The Stokke Tripp Trapp high chair is still one of the most stylish highchairs on the market, with a great lifespan taking your child supposedly from baby up to teenage, but it comes with a hefty price tag.
The Tripp Trapp was brought to market in 1972, making it the oldest highchair still in production today. Recently bright new colours have been introduced for the Trend Collection (which at £146.81 is £15.66 more than the classic colours which are priced £131.15) It was created by Peter Opsvig in Norway because his 2 year old son could not sit comfortably on an adult chair as his legs were left dangling.
Stokke believe that children should interact with the family at meal times hence the lack of tray on the seat. The original design has been adapted to include a ‘baby set’ which allows the chair to be used from six months old.
You can’t help but love the look of the Tripp Trapp, the bright colours and straight lines make a statement in any kitchen. The baby set is cute, the cushions beautiful and it’s clear to see why there have been over 8 million sales worldwide.
Pulling a high chair up to the table might be a bit messier than containing your baby’s weaning mess to a tray (and we frequently lost items from our plates when Finn was at the experimental grabby stage!) but it’s great to get your kids used to sitting at the table for family meals and children love it.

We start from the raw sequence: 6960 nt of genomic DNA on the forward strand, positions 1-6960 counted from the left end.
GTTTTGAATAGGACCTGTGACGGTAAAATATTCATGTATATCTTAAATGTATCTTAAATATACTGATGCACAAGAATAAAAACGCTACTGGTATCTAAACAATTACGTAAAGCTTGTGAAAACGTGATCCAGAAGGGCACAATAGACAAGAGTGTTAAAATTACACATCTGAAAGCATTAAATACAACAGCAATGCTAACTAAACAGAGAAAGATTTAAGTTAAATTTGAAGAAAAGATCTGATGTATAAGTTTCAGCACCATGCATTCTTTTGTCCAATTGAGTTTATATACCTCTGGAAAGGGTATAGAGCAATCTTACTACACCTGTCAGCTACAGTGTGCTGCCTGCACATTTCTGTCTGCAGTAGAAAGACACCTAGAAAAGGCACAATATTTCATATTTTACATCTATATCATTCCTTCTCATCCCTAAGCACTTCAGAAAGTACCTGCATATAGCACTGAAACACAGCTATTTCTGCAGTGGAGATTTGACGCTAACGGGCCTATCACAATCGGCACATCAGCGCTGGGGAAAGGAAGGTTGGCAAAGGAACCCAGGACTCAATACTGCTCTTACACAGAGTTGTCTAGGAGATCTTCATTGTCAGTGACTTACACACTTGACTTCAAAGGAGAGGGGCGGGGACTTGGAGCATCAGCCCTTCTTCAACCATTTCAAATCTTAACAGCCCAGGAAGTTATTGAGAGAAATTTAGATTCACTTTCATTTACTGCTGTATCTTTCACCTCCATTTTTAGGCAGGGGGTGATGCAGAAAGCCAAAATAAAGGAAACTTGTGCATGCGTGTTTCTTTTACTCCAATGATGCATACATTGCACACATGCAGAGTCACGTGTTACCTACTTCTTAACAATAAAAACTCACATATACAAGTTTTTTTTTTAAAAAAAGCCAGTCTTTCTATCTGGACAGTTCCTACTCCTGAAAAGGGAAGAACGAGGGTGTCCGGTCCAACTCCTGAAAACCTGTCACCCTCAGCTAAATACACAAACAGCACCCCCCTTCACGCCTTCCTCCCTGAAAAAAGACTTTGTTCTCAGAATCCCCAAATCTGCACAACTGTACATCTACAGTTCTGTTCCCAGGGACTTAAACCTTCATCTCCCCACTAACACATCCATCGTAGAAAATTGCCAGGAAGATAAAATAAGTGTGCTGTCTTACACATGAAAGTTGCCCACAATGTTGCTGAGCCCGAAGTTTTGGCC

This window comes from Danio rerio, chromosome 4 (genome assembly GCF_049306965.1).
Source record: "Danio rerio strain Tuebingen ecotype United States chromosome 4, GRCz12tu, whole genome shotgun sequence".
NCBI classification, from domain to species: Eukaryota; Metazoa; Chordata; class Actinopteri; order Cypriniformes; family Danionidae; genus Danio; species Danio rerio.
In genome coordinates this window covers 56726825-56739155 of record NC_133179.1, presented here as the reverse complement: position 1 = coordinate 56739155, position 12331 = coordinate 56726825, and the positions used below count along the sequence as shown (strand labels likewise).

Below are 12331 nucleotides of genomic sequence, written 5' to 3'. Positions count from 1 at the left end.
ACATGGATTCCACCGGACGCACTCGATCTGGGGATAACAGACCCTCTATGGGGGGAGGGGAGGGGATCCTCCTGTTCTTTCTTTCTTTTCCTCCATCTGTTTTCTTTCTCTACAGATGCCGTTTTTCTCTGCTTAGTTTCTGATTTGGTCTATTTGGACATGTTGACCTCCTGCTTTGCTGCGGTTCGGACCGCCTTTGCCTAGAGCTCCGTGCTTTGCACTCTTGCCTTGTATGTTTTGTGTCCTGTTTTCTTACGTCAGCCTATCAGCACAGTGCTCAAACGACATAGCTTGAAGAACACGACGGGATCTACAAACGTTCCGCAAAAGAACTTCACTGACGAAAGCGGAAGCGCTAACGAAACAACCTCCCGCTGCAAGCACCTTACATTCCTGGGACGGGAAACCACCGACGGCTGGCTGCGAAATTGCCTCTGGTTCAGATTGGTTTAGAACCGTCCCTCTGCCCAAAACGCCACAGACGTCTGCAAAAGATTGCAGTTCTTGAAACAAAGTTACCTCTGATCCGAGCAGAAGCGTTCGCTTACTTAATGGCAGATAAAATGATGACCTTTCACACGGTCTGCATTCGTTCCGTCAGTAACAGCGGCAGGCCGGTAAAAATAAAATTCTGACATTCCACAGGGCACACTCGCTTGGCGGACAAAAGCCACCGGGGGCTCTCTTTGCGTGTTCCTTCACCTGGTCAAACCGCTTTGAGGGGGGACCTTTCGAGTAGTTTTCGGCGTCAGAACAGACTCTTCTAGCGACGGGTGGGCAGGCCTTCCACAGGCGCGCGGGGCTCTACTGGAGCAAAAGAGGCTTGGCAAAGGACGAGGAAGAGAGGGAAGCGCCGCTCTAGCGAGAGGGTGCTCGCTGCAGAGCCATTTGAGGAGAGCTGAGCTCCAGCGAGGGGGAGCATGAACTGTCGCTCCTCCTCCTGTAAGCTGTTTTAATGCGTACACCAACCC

And it’s a nice idea that the chair will grow with your child. A Scandinavian friend of mine still has her Tripp Trapp at home when she goes back to Norway.
If you’ve decided to splash out nearly £100 because it will last your child for years to come, beware that many toddlers like my son Finn refused to sit on a high chair much past 2, demanding a ‘grown up’ chair.
Our chair is coming up for two years old and is looking distinctly rough around the edges – due to my inability to comply with the cleaning instructions. You’re supposed to clean spillages away with a damp cloth, no detergent, and then dry the chair to prevent the stain from cracking. But in reality, when you get back from the nursery run to discover dried-on weetabix all over the seat there’s no avoiding a squirt of detergent and I struggle to find the time in the day for a cuppa, let alone to dry the high chair.
On a security point, this chair can tip. I’m sure this applies to most high chairs, but if your table has something (a leg, a ledge underneath the rim etc) for a little foot to push against it can knock backwards. We caught Finn before he hit the floor, and learned to pull him away from the table when things got heated. There are quite a few tales online of similar experiences so it’s worth being aware: don’t ever leave your child unattended next to the table.
Style conscious mums who can’t stand the thought of another piece of baby plastic.
This is a beautiful highchair and the eye catching colours make it a design classic. The cleaning instructions are quite labour intensive and the chair might not keep your child’s interest for years to come but the style brings a touch of glamour to your kitchen.
© Immediate Media Company Ltd 2012. This website is owned and published by Immediate Media Company Limited. www.immediatemedia.co.uk